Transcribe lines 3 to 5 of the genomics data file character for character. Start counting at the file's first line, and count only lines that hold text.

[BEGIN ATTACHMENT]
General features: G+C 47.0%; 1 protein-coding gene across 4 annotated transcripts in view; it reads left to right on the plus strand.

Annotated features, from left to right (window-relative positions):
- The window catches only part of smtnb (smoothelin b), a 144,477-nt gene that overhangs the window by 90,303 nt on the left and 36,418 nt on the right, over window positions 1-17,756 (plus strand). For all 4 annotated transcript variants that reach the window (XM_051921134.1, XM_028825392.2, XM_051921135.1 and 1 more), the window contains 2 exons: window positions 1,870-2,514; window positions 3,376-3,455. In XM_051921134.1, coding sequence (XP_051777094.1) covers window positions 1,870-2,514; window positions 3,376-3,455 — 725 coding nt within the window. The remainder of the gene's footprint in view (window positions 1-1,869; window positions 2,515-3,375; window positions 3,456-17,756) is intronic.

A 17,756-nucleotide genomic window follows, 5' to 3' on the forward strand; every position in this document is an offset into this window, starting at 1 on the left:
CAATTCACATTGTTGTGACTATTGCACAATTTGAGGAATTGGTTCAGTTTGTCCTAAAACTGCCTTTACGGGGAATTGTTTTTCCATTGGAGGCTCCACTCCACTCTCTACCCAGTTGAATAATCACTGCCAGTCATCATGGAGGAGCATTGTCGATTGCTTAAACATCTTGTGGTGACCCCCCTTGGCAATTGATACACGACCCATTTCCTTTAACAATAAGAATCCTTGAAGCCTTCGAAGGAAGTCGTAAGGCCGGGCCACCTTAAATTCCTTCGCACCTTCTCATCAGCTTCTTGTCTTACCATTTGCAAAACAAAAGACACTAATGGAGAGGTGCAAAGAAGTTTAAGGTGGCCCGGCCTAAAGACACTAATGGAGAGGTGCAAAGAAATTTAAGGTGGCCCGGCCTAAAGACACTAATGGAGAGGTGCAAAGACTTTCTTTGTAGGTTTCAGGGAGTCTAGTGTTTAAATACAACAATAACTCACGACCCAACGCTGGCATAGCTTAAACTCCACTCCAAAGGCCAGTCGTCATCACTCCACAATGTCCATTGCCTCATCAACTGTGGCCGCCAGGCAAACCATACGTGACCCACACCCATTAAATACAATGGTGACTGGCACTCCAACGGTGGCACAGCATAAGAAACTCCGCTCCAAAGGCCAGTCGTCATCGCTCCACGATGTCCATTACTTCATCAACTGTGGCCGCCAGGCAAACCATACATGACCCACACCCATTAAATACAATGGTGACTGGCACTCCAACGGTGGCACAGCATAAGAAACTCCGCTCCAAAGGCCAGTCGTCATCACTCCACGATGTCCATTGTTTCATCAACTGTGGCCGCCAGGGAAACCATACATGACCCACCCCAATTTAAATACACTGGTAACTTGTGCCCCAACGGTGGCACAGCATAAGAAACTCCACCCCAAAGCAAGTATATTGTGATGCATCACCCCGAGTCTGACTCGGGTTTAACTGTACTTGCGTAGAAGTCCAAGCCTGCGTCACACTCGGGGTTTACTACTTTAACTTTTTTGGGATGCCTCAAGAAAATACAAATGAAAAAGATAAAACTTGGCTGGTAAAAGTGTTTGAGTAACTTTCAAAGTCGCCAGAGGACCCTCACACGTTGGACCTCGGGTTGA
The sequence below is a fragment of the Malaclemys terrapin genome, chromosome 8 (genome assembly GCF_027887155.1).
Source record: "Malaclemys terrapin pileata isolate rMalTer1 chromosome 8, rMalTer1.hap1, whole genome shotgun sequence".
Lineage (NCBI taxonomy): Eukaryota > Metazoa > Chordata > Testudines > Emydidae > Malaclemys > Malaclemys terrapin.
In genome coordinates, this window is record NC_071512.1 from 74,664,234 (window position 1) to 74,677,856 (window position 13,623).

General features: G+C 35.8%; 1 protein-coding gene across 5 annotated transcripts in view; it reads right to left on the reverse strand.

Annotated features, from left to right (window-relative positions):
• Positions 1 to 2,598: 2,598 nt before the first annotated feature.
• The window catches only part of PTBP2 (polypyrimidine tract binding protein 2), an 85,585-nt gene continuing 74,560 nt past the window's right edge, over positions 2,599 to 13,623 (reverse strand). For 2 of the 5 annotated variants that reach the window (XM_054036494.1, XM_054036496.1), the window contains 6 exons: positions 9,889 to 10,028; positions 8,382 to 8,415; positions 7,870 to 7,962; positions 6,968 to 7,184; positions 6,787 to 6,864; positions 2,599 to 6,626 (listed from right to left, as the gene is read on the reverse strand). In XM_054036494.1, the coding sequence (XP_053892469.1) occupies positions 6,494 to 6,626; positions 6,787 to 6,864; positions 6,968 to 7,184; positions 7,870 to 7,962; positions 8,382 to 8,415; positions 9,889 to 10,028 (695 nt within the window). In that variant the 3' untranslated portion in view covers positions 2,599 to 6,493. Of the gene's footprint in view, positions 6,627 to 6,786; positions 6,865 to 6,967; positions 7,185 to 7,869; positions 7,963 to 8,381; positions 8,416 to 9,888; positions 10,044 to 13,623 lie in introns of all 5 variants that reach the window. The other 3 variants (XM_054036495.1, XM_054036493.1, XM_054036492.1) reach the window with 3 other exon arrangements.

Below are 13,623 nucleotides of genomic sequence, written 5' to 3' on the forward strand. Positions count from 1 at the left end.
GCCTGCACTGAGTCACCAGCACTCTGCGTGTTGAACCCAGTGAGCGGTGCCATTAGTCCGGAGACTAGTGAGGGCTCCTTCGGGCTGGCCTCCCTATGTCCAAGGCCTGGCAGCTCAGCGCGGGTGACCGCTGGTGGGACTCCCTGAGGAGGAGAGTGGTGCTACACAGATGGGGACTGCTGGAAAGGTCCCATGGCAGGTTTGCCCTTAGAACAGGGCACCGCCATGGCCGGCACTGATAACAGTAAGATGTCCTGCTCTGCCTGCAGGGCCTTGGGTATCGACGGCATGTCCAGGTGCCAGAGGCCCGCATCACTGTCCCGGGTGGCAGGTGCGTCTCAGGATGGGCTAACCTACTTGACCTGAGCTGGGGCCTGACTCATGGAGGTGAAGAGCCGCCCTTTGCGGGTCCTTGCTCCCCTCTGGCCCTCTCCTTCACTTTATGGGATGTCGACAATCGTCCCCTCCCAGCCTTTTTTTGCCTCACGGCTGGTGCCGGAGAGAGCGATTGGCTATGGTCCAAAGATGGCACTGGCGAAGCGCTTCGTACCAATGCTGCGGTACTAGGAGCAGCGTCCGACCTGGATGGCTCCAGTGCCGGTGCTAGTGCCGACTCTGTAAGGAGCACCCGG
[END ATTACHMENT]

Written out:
- The window catches only part of smtnb (smoothelin b), a 144,477-nt gene that overhangs the window by 90,303 nt on the left and 36,418 nt on the right, over window positions 1-17,756 (plus strand). For all 4 annotated transcript variants that reach the window (XM_051921134.1, XM_028825392.2, XM_051921135.1 and 1 more), the window contains 2 exons: window positions 1,870-2,514; window positions 3,376-3,455. In XM_051921134.1, coding sequence (XP_051777094.1) covers window positions 1,870-2,514; window positions 3,376-3,455 — 725 coding nt within the window. The remainder of the gene's footprint in view (window positions 1-1,869; window positions 2,515-3,375; window positions 3,456-17,756) is intronic.

A 17,756-nucleotide genomic window follows, 5' to 3' on the forward strand; every position in this document is an offset into this window, starting at 1 on the left:
CAATTCACATTGTTGTGACTATTGCACAATTTGAGGAATTGGTTCAGTTTGTCCTAAAACTGCCTTTACGGGGAATTGTTTTTCCATTGGAGGCTCCACTCCACTCTCTACCCAGTTGAATAATCACTGCCAGTCATCATGGAGGAGCATTGTCGATTGCTTAAACATCTTGTGGTGACCCCCCTTGGCAATTGATACACGACCCATTTCCTTTAACAATAAGAATCCTTGAAGCCTTCGAAGGAAGTCGTAAGGCCGGGCCACCTTAAATTCCTTCGCACCTTCTCATCAGCTTCTTGTCTTACCATTTGCAAAACAAAAGACACTAATGGAGAGGTGCAAAGAAGTTTAAGGTGGCCCGGCCTAAAGACACTAATGGAGAGGTGCAAAGAAATTTAAGGTGGCCCGGCCTAAAGACACTAATGGAGAGGTGCAAAGACTTTCTTTGTAGGTTTCAGGGAGTCTAGTGTTTAAATACAACAATAACTCACGACCCAACGCTGGCATAGCTTAAACTCCACTCCAAAGGCCAGTCGTCATCACTCCACAATGTCCATTGCCTCATCAACTGTGGCCGCCAGGCAAACCATACGTGACCCACACCCATTAAATACAATGGTGACTGGCACTCCAACGGTGGCACAGCATAAGAAACTCCGCTCCAAAGGCCAGTCGTCATCGCTCCACGATGTCCATTACTTCATCAACTGTGGCCGCCAGGCAAACCATACATGACCCACACCCATTAAATACAATGGTGACTGGCACTCCAACGGTGGCACAGCATAAGAAACTCCGCTCCAAAGGCCAGTCGTCATCACTCCACGATGTCCATTGTTTCATCAACTGTGGCCGCCAGGGAAACCATACATGACCCACCCCAATTTAAATACACTGGTAACTTGTGCCCCAACGGTGGCACAGCATAAGAAACTCCACCCCAAAGCAAGTATATTGTGATGCATCACCCCGAGTCTGACTCGGGTTTAACTGTACTTGCGTAGAAGTCCAAGCCTGCGTCACACTCGGGGTTTACTACTTTAACTTTTTTGGGATGCCTCAAGAAAATACAAATGAAAAAGATAAAACTTGGCTGGTAAAAGTGTTTGAGTAACTTTCAAAGTCGCCAGAGGACCCTCACACGTTGGACCTCGGGTTGA